Photo from The Plastiscines Facebook page.
Like a lot of people these days, I don’t have enough money to see every concert I’d like to, particularly those held overseas. The Plastiscines are a four woman garage rock band from Paris who have released two fun CDs, LP1 and About Love.
They celebrated my birthday this past Sunday with an outdoor performance at the Paleo Festival Nyon in France. Okay, The Plastiscines weren’t aware that July 25th was my birthday but I would have liked to have gone anyway. Fortunately, I was able to watch the entire hour-long show on the band’s Facebook page. So what follows is my first review of a concert I saw only on the Internet.
As with Chicago, the weather in this particular area of France on July 25th was perfect. Kicking off with “I Could Rob You,” The Plastiscines charged through one high speed song after another, with minimal interaction with the audience, other than an occasional, “Merci!” It wasn’t until lead vocalist-guitarist Katty Besnard introduced the band’s first single, “Loser,” that she really spoke to the crowd.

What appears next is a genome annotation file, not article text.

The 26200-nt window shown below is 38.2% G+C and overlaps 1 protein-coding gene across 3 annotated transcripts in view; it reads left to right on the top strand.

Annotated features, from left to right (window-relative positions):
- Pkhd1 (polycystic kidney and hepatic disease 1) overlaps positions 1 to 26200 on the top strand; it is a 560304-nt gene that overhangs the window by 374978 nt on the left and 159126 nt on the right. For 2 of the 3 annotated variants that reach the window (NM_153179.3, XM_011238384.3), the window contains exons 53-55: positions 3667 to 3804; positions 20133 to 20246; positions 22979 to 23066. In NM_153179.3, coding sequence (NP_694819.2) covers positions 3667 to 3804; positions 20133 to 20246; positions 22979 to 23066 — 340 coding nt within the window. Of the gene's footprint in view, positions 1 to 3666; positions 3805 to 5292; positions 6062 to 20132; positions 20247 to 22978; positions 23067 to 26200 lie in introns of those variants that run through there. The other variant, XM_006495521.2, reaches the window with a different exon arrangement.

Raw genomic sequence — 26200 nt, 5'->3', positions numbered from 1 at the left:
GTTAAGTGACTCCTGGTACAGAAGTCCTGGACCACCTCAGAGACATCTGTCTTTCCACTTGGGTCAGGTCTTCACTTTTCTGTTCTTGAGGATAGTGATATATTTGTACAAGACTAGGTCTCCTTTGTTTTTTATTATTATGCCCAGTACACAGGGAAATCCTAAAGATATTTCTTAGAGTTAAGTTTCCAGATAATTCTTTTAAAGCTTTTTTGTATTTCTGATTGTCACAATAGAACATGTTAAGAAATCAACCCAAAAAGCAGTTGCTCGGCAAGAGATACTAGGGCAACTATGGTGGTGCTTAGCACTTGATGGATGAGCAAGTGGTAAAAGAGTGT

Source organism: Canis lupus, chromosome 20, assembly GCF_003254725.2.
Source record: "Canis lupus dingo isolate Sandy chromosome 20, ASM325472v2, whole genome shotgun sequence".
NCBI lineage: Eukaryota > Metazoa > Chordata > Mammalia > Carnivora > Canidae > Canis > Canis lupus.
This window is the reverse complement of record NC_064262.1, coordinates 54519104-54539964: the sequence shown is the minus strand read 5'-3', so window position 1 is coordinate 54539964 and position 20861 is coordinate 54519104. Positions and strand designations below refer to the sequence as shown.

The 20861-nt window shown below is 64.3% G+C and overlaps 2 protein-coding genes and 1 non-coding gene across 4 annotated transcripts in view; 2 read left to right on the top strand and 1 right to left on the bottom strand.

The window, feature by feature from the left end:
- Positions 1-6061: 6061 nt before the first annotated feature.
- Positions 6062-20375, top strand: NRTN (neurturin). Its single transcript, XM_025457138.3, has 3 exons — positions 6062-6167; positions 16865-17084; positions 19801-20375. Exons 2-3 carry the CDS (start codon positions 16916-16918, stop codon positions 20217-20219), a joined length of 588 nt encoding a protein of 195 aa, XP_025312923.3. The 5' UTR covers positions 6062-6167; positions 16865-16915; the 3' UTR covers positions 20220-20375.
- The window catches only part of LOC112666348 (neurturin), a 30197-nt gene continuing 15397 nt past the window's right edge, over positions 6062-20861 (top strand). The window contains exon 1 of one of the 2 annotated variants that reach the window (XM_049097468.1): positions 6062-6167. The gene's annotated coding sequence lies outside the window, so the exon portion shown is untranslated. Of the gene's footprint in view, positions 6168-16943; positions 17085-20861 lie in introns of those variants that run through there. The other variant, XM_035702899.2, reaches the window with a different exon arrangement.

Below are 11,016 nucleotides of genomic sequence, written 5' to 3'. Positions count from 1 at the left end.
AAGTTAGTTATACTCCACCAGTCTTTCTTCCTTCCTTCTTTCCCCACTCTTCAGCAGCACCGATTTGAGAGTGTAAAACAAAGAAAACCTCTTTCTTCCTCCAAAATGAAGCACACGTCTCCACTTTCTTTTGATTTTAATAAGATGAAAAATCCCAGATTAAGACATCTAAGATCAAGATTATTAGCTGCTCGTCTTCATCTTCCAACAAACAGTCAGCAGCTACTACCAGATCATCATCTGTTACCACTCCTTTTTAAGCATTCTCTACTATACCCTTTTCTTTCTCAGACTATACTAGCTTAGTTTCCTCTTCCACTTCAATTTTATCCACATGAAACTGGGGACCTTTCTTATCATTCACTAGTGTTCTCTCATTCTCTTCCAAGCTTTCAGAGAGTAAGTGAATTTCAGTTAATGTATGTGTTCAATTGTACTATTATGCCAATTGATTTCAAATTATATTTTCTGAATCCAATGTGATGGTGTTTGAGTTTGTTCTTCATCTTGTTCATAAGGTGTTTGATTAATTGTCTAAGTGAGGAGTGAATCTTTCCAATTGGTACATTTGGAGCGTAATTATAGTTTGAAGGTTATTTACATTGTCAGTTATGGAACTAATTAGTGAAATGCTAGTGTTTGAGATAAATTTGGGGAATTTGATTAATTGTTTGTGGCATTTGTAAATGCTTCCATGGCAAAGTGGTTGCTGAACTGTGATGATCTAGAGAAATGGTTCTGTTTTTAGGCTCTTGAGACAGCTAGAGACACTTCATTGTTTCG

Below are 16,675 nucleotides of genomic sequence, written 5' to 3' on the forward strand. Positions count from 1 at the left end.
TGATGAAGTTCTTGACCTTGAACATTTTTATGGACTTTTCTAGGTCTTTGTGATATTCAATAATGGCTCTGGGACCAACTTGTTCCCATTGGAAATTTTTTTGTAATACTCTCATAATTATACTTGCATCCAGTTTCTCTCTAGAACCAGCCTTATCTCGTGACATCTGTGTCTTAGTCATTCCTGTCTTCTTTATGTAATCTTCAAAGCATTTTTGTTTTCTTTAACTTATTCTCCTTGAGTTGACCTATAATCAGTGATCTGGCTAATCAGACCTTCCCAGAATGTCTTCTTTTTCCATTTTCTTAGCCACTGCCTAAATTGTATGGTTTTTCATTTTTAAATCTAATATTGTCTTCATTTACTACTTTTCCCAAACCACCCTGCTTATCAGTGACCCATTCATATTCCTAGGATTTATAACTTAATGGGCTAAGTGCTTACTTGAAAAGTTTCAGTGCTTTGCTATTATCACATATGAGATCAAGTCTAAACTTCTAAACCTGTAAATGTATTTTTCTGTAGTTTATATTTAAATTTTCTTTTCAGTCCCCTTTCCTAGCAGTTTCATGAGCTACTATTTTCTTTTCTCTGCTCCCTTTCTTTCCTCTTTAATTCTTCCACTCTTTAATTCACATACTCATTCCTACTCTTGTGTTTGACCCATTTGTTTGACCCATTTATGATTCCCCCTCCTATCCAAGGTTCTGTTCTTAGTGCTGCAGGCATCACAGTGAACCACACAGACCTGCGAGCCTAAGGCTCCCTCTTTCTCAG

When I saw The Plastiscines perform at an all ages event sponsored by Nylon Magazine at The Bottom Lounge last summer, they neglected LP1 in favor of the newer tunes from About Love. This more recent show featured material from both CDs, plus a cover of Joan Jett’s “I Love Rock ‘N’ Roll.” As with the CDs, some of the songs were sung in French, and some were in English. On a revved up cover of the Clint Ballard, Jr. penned Linda Ronstadt hit, “You’re No Good,” Besnard and guitarist Marine Neuilly traveled to opposite ends of the stage and cut loose with some extended jamming. The band also roughed up its own melodic single, “Barcelona,” with Zazie Tavitian violently attacking her drum kit.
“Shake (Twist Around The Fire)” featured a revved up Ramones style arrangement, while the punchy “Mr. Driver” borrowed from The Doors’ “Hello I Love You” (which borrowed heavily from The Kinks). On “Bitch,” Besnard ventured out into the crowd, while Neuilly was lying on her back, madly strumming her guitar. It was an appropriately wild finale to a hard-hitting concert. The Plastiscines would have been an inspired choice for Lilith Fair, especially if organizer Sarah McLachlan wanted to give her fest some additional international flavor.